Mary was a humble woman who did not fear to beg for the poor, and who was always very grateful for what was received. She was so simple, so present, to the person on the phone and the person at the door. She was a beggar with those who beg and a pray-er for those who suffer. Her hidden, sacrificial life was a light in the darkness for many; she was that to me.

Mary loved to go on pilgrimage, and she and I went on a few of them together. On those pilgrimages, daily Mass was a must, and we prepared for it by reading the Gospel of the day together. We also made an hour of adoration whenever we could.

We went to Rome in April 2005 just after Pope John Paul II died, and we saw his burial place in the crypt. The Vatican had moved the incorrupt body of Pope John XXIII upstairs to a special side altar in the basilica.

We were walking by that altar when suddenly Mary said, “There you are!” and she fell on her knees. I had no idea what she meant because I couldn’t see the body. Mary’s response was so beautiful; this saint was a personal friend to her.

Mary went to Our Lady for everything. She was a mentor to me in that way. We also went to Lourdes together.

Mary had a way of showing her love in simple, sometimes unusual ways. She somehow became “Aunt Mary” to the seven residents of one dormitory of staff younger than her.

Zoyla Grace told that one night they camped out away from any lights so they could star-gaze. The next morning, Mary drove to where they were, surprising them with a coffee cake she had gotten up early to make for their breakfast.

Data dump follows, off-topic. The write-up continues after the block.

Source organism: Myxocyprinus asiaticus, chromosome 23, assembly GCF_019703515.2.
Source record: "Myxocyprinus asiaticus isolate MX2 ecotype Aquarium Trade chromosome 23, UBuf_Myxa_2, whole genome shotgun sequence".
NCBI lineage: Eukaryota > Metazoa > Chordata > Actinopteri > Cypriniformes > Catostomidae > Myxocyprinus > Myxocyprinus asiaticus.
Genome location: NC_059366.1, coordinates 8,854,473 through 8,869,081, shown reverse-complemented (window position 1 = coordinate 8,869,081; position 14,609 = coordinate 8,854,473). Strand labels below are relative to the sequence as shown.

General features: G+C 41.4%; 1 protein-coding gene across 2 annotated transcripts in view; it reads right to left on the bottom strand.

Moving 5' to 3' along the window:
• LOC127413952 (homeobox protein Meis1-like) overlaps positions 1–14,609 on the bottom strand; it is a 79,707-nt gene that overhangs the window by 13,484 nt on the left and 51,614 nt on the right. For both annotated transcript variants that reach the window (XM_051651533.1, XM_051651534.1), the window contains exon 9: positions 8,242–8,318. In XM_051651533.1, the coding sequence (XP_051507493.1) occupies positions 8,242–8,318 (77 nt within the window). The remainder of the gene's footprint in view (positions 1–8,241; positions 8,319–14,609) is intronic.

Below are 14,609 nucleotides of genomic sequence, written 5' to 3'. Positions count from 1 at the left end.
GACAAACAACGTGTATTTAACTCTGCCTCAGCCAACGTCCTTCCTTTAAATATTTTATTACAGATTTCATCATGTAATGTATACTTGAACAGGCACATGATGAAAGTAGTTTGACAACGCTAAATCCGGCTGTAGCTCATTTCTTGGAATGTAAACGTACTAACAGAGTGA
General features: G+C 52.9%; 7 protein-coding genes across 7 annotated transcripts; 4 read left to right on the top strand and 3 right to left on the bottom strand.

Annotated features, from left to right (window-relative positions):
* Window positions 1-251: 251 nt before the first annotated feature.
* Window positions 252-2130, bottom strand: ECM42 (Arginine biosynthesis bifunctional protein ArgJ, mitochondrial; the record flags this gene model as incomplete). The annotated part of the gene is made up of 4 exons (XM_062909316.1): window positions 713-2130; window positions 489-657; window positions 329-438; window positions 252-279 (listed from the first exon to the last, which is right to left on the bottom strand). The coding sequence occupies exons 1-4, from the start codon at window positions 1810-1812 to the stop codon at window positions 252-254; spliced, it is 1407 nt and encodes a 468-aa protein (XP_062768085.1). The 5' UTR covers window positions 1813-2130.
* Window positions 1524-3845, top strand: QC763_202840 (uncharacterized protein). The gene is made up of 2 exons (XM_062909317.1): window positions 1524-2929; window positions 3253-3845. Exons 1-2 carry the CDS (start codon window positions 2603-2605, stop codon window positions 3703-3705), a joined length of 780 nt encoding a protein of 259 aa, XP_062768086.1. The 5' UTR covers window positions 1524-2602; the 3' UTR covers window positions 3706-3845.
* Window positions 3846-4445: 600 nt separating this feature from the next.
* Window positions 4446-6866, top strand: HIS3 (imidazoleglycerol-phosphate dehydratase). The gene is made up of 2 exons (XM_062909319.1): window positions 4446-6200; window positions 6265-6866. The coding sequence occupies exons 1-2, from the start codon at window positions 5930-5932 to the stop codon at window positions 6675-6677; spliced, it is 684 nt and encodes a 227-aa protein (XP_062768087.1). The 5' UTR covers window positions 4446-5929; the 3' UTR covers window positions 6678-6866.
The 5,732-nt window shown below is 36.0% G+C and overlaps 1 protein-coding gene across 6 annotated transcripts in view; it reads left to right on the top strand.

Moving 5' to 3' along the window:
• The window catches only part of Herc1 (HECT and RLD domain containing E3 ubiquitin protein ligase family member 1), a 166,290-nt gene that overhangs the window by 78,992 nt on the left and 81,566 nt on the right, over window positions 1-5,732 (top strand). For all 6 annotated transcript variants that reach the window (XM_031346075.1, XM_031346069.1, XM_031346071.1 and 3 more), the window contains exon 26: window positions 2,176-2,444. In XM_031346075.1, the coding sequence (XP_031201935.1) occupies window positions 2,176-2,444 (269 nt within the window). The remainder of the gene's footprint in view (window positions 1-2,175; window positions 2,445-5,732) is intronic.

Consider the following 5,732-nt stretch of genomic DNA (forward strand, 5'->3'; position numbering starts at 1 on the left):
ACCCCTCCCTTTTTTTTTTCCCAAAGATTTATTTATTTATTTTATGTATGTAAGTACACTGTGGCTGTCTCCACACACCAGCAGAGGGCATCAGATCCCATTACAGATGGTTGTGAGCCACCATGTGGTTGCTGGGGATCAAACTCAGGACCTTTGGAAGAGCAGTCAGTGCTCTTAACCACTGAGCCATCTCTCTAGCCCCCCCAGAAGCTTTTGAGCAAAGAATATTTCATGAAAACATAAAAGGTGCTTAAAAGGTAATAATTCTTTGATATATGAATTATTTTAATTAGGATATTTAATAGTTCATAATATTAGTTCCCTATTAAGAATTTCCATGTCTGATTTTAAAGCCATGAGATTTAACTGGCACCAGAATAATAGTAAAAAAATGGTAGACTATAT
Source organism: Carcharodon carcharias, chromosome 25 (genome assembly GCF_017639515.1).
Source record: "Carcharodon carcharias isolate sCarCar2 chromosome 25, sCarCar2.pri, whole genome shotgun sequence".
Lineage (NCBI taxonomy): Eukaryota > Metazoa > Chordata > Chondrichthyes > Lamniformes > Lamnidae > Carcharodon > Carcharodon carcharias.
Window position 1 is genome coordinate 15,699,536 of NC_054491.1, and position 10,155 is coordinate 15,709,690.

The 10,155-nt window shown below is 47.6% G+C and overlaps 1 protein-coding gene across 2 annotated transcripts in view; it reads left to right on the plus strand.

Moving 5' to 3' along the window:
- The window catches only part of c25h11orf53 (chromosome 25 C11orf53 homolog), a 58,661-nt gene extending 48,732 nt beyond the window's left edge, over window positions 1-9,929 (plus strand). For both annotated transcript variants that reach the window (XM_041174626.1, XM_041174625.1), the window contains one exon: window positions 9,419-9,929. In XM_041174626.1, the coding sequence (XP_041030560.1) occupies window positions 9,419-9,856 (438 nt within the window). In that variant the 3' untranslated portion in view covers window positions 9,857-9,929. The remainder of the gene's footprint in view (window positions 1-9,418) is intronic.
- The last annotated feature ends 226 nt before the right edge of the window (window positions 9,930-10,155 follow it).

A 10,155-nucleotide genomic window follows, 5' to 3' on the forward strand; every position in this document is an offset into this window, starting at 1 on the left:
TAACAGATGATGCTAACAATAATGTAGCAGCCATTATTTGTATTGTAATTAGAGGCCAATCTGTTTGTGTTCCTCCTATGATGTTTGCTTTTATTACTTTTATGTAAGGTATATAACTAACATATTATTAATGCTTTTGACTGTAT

She also paid for a subscription to a Korean missalette for our Korean members. And, loving pilgrimage so much and seeing its importance, she paid for a pilgrimage to Lourdes for one of the men staff.

Mary liked playing cards and baking, but her main hobby was cross-stitch embroidery, and the patterns she followed were both complex and beautiful. At one point, they were all framed and a display of them were put up in the gift shop.

Mary’s little acts of love did not stop when she was suffering from a lung condition and sent to live at Our Lady of the Visitation, the wing for the elderly staff at St. Mary’s.

One of the newest caregivers there told me that she was nervous about coming into our family life here, and she asked Mary on her first day, “Please, I want to know how to do things here. Just tell me how I can help.”.

Mary would simply say, “Put this here” … “She likes it done like this.” … “Get her a snack” …etc. This approach was Mary’s way of welcoming the stranger, leading the lost, looking out for the other. This care-giver said that Mary was always looking out for the others.

On Wednesday, Feb. 2nd just four days before she died, Mary had a great day. Having been in the hospital, she had wanted to come home, no easy thing at that point. The doctor discouraged this, saying that she might die in the ambulance.

She said, “That’s okay. I just want to go home. I take full responsibility for anything that happens to me in that ambulance.” I think it’s just that she had to be with us.

In her room when she arrived was our large statue of Our Lady of Fatima, a statue which always accompanies our dying members.

I am so grateful  to have spent Mary’s dying days with her. She asked me to make a gratitude list. She named at least 30 persons whom she wanted to thank for getting her home and for taking caring of her. She knew she was dying, she was very peaceful, and this was the last task she asked me to do for her.

Two days later, Mary died, and it was fitting that we laid her to rest on February 11th, the feast of Our Lady of Lourdes.

Excerpted and adapted from Mary McNamara’s eulogy.